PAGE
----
COVID-19 Cases Surpass 1,000 in Cambridge

The Cambridge Public Health Department (CPHD) reported that the number of known COVID-19 infections among Cambridge residents surpassed 1,000 on June 1, and that nearly 100 residents have died from the disease.

“With heavy hearts, we are announcing these difficult milestones today,” said Claude A. Jacob, the City’s Chief Public Health Officer and Director of the Cambridge Public Health Department. “Sadly, many of the deaths were among frail elderly residents of our nursing homes and a disproportionate share of this disease has been born by people of color, particularly Black and African-American residents of our city.”

“These milestones are solemn reminders that we are still in the midst of a public health emergency,” said Mayor Sumbul Siddiqui and City Manager Louis A. DePasquale in a joint statement. “This global pandemic has taken a terrible toll on the entire Cambridge community, particularly our most vulnerable. Our continued compliance with public health guidance will allow our city to minimize further impacts caused by COVID-19.”

Cambridge has a relatively high rate of testing compared to many other Massachusetts communities—including neighboring cities—and the City’s positivity rate is also relatively low. According to state data released last week, Cambridge had tested 9,525 residents, of whom about 10% were positive for COVID-19.

“The high rate of testing in Cambridge is a strong indicator that many of the measures that the city and residents have taken are working and we urge everyone to stay vigilant about physical distancing and wearing a face covering when outside the home,” said Jacob.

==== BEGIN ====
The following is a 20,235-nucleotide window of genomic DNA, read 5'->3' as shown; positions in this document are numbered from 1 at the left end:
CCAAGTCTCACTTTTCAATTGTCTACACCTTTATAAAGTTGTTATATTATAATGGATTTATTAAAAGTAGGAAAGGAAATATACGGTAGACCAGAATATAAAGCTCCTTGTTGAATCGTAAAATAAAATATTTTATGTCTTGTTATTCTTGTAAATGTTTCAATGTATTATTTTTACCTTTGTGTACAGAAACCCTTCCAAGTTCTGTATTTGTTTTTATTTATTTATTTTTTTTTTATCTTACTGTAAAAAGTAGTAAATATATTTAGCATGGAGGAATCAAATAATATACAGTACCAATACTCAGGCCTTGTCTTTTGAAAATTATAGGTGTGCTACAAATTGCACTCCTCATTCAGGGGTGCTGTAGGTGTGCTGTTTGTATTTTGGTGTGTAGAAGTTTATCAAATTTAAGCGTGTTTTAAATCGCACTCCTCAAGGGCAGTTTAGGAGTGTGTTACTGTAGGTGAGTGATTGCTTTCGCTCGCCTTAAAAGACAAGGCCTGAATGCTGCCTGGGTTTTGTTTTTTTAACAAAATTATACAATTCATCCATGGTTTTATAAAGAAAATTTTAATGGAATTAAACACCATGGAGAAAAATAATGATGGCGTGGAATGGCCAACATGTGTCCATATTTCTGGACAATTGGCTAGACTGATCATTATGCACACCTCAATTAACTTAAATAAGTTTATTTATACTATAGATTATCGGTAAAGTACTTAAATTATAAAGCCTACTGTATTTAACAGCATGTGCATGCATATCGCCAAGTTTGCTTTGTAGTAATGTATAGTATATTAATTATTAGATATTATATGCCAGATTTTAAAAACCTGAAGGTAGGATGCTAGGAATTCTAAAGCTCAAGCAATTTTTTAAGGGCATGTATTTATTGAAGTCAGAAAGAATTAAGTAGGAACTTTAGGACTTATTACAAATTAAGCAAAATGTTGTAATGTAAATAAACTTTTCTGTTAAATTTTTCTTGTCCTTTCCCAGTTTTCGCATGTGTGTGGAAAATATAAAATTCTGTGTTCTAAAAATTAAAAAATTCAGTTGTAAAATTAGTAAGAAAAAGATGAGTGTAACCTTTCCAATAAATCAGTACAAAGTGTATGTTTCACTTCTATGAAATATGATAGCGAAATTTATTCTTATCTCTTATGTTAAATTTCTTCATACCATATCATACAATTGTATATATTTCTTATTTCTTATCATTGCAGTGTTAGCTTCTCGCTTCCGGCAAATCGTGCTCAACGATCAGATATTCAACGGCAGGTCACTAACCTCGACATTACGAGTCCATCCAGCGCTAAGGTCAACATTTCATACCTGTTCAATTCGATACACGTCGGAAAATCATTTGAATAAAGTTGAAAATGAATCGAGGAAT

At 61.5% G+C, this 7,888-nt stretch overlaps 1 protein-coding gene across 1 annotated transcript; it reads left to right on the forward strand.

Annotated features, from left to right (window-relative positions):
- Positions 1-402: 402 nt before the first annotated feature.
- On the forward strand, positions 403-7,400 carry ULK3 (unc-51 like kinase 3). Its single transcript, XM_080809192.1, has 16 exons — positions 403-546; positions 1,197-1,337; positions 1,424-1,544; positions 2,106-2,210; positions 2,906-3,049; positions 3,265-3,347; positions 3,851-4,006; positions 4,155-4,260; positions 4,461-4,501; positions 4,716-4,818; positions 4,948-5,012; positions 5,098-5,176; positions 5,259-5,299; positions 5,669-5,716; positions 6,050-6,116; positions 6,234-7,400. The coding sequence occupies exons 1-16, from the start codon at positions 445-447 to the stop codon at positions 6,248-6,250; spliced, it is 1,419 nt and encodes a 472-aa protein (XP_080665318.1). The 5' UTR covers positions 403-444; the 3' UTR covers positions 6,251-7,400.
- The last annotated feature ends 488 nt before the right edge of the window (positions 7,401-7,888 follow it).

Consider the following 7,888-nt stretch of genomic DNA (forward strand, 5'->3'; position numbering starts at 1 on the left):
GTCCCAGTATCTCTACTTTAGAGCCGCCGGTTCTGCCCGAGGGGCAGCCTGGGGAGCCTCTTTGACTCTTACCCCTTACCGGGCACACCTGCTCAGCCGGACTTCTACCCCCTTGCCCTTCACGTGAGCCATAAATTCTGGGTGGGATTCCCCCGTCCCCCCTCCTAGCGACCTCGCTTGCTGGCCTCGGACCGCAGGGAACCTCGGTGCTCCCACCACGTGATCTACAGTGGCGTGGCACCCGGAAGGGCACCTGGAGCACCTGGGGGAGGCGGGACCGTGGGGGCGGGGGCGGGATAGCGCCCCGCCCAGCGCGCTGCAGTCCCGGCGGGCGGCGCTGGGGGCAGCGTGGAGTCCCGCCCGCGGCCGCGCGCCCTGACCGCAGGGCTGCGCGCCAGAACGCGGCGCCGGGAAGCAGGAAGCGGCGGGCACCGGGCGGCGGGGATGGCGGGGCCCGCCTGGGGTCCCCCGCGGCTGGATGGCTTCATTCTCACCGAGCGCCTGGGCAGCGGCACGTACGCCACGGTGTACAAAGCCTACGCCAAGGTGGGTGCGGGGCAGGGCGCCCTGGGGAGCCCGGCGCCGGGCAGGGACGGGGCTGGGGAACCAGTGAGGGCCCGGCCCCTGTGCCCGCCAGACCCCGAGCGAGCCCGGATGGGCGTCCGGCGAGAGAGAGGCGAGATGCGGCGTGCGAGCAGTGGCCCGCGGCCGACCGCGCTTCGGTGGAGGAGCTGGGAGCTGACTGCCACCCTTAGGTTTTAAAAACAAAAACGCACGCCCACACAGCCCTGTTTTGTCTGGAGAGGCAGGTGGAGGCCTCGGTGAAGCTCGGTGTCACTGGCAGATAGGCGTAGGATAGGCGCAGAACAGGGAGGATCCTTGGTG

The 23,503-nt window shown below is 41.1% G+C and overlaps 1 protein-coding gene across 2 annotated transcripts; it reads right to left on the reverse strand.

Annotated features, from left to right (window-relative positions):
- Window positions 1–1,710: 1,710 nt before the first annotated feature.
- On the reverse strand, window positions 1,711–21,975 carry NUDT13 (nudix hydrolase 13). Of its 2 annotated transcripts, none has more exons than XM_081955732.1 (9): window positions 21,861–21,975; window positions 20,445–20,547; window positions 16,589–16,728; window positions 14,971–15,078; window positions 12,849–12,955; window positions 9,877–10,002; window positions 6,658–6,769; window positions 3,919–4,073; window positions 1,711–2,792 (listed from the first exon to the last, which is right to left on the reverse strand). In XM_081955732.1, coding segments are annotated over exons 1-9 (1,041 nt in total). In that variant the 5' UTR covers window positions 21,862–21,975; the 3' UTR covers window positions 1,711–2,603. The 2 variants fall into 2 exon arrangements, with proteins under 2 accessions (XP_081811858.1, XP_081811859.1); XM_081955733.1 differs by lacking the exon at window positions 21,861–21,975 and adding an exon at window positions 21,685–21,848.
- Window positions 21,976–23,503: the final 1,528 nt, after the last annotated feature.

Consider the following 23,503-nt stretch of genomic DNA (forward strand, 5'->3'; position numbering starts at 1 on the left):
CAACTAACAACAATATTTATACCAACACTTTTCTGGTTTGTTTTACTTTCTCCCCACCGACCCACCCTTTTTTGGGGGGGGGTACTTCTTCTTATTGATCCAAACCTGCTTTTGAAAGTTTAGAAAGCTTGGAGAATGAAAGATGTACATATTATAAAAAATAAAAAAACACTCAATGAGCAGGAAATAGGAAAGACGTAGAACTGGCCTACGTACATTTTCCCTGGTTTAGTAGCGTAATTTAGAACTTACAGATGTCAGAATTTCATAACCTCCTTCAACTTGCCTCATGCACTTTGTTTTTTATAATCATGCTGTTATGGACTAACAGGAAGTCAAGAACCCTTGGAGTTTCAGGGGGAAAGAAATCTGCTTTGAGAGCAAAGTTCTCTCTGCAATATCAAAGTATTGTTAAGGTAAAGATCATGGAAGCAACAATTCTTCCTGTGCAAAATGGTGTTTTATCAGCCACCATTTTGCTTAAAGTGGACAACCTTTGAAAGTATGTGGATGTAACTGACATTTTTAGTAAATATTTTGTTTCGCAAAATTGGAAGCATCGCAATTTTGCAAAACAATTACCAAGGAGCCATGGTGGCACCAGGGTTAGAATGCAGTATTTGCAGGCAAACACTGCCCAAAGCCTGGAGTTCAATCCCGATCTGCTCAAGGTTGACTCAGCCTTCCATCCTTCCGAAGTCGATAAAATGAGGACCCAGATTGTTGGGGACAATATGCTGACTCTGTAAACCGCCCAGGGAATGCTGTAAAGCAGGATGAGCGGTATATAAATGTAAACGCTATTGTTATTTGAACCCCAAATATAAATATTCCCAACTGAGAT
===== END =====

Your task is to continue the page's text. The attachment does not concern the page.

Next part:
Since mid-April, Massachusetts has experienced steady declines in new hospitalizations and deaths from COVID-19, but the state still has one of the highest rates of confirmed cases in the nation. COVID-19 can cause serious illness in people of all ages.

Since the pandemic began, more than 200 residents with confirmed or probable cases of COVID-19 have recovered from the disease. Cambridge Public Health Department nurses and epidemiologists follow up with all reported cases multiple times throughout their illness. It is through these conversations that staff determine when a person infected with COVID-19 has met the Center for Disease Control’s criteria for ending isolation, which connotes recovery.

While many people with mild or asymptomatic COVID-19 illness will meet the CDC criteria in two weeks or less, people who survive severe illness might not meet the criteria for six weeks or more. Jacob also noted that most of the COVID-19 cases in the city’s long-term care facilities were identified through a universal testing program operated by the City of Cambridge, the Broad Institute, and Professional Ambulance Services.

The City’s case count total includes confirmed and probable cases.

For local information on COVID-19, please visit the City of Cambridge COVID-19 web page: https://www.cambridgema.gov/covid19.

Page was posted on 6/2/2020 2:52 PM
Page was last modified on 6/2/2020 2:52 PM
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